2013-01-15 13.34.50 kopi


individual pieces range from $20 -$100

Nanna Melland | Swarm
July 1 –  August 31, 2014

Norwegian designer, Nanna Melland’s SWARM is inspired from flight constellations in nature. Swarming is a collective behavior exhibited by animals of similar size that aggregate together, sometimes milling about in the same spot, moving en masse or migrating in some direction. From the perspective of the mathematical modeler, it is an emergent behavior arising from simple rules that are followed by individuals and does not involve any central coordination.

Aerial forms and symbols have followed human culture for thousands of years. Today, in our global society, enormous crowds of humans travel in the air – in large aerial flocks. The former representation of humans, bustling and traveling like ants, has changed. The earthbound woman and man have been lifted up into the air, whirling around together with thousands of others, in a fragile and complex world. This conquest of aerial space and the challenges that follow the extensive aerial traffic has consequences for our lives. The mathematical models of swarms generally represent individual animals as following the three rules above.

Swarms typify the double nature of group interaction. There are many advantages for individuals to gather in larger groups for protection, but if the swarm becomes too big, or in any other way falls out of balance, its very power and protection can turn from positive to negative. The consequences can lead to total destruction of the individuals and have massive repercussions outside of the swarm.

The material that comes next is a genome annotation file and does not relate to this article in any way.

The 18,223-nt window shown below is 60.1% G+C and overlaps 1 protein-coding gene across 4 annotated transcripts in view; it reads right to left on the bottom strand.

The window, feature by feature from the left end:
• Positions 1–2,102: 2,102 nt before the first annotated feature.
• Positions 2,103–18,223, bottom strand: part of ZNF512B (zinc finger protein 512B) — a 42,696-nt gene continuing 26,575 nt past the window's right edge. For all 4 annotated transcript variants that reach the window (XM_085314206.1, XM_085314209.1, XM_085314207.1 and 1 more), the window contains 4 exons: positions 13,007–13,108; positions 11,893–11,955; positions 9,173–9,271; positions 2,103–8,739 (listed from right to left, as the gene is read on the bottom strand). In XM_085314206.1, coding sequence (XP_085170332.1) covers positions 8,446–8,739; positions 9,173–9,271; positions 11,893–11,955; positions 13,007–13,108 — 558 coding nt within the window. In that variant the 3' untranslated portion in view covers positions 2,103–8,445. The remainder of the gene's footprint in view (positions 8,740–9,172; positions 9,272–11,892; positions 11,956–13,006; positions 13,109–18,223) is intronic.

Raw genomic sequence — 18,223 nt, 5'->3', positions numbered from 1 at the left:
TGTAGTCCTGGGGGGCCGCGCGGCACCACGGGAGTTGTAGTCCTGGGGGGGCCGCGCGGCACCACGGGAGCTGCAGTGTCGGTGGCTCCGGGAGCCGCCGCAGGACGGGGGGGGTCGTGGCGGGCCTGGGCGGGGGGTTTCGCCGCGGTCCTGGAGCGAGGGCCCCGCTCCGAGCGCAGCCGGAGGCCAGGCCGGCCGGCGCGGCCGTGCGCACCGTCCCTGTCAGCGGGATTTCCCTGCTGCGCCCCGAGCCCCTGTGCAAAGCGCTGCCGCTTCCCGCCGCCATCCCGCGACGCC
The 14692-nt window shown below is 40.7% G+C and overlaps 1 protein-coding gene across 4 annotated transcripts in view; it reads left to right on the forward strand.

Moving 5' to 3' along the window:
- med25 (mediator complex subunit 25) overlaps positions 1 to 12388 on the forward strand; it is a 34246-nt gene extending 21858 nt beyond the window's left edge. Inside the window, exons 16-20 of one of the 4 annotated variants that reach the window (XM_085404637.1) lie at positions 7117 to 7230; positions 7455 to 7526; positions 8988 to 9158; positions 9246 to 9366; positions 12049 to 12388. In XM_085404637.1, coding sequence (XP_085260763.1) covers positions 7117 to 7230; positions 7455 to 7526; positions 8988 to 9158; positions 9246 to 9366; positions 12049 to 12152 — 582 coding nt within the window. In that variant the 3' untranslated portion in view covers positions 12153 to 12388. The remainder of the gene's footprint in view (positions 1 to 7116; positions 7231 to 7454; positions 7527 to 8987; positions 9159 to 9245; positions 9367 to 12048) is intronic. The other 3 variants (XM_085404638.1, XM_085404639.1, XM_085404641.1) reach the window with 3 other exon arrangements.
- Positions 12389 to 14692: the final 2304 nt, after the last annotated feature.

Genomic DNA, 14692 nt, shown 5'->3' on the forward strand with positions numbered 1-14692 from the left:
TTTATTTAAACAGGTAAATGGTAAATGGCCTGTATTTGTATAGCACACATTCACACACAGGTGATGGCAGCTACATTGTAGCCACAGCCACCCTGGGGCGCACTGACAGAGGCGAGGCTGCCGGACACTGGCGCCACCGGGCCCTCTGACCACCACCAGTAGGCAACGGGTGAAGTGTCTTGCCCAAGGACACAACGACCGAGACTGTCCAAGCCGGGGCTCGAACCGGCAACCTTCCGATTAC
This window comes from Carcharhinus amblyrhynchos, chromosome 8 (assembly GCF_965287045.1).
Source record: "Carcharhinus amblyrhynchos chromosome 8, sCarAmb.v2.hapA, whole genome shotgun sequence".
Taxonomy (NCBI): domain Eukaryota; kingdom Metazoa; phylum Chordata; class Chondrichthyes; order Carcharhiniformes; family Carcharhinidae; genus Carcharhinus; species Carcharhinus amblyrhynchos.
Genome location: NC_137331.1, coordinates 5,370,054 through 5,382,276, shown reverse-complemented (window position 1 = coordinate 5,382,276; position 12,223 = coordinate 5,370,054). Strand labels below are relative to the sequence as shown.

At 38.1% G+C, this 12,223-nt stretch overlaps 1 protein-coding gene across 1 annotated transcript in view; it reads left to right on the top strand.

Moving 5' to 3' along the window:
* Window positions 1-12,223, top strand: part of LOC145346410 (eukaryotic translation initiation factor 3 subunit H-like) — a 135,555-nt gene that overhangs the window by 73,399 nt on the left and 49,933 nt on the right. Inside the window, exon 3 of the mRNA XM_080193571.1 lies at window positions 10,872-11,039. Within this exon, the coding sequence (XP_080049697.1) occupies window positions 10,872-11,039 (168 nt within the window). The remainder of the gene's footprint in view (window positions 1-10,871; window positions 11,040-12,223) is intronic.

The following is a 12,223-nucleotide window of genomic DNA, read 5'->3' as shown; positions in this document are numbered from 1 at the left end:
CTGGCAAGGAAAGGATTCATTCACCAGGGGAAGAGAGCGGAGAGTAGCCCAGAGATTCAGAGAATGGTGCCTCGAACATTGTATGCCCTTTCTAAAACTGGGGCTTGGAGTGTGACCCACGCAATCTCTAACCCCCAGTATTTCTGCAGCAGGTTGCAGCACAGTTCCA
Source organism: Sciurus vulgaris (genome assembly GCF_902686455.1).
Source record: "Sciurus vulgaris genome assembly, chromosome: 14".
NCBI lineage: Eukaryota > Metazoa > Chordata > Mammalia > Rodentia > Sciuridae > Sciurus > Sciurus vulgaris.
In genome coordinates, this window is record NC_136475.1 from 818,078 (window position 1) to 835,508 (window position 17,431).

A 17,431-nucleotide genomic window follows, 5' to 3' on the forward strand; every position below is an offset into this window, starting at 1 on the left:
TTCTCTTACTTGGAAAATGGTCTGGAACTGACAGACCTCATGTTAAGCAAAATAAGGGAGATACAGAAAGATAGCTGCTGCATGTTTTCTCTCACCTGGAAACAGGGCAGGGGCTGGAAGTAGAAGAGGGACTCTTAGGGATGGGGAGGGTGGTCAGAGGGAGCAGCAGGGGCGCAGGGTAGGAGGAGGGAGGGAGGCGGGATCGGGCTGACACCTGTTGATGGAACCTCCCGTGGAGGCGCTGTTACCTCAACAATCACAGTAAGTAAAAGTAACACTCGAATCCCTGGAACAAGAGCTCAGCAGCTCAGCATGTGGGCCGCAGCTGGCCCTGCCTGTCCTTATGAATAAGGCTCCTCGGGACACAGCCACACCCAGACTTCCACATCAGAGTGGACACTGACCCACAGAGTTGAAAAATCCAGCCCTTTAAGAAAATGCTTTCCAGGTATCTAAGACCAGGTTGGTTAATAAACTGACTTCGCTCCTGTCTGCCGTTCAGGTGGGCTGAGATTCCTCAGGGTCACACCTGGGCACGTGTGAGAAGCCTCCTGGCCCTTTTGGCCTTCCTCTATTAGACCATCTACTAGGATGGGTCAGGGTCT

Nanna Melland’s installation, SWARM, consists of thousands of small flat aluminium aeroplanes suspended in a cloud formation. The size of the installation and its relentless repetition of an otherwise familiar form seek to induce in the viewer an awareness of scale, vulnerability and a lack of comfort, similar to the feelings when faced with a natural swarm. There is beauty in the synchronized movements, but the force of the mass that is formed by thousands of tiny individuals is disturbing. The viewer is invited to purchase an element from the installation, pin it on their clothing and move back into the world with a heightened sense of their place within the global mass, the very fragility of co-existence and a symbiotic relationship to others who have been engaged in same action.

Nanna Melland

By making a comparison between ourselves as human beings and a swarm of airplanes, I wish to invoke the idea that we are after all nothing more and nothing less than one swarm among many who are trying to survive. We are not lords who survey or command. As individuals we are merely small parts of a much greater whole. I have for many years been interested in symbols, rituals, people, language and communication. So to choose the airplane motif isn’t just about the theme of global air traffic. It’s also about a very old symbol that floats, as it were, between different contexts. Flying is a corollary to human existence, through birds, through the longing for freedom, and now today it’s part of everyday life.’

Born in Oslo, Norway in 1969, Nanna Melland is the daughter of Norwegian painter Knut Jørgensen. She grew up in Ekely, the renowned artist settlement in Oslo, founded by the generosity of Edvard Munch who gave his artwork and land to the state to build the community. Originally a goldsmith with journeyman training she received second masters in History of Religion, Social Anthropology and Tibetan Language. In 2008 she received her diploma from The Munich Academy of Fine Art under professor Otto Kunzli. Since then Melland has exhibited and is collected internationally including a recent presentation of Swarm in Beijing.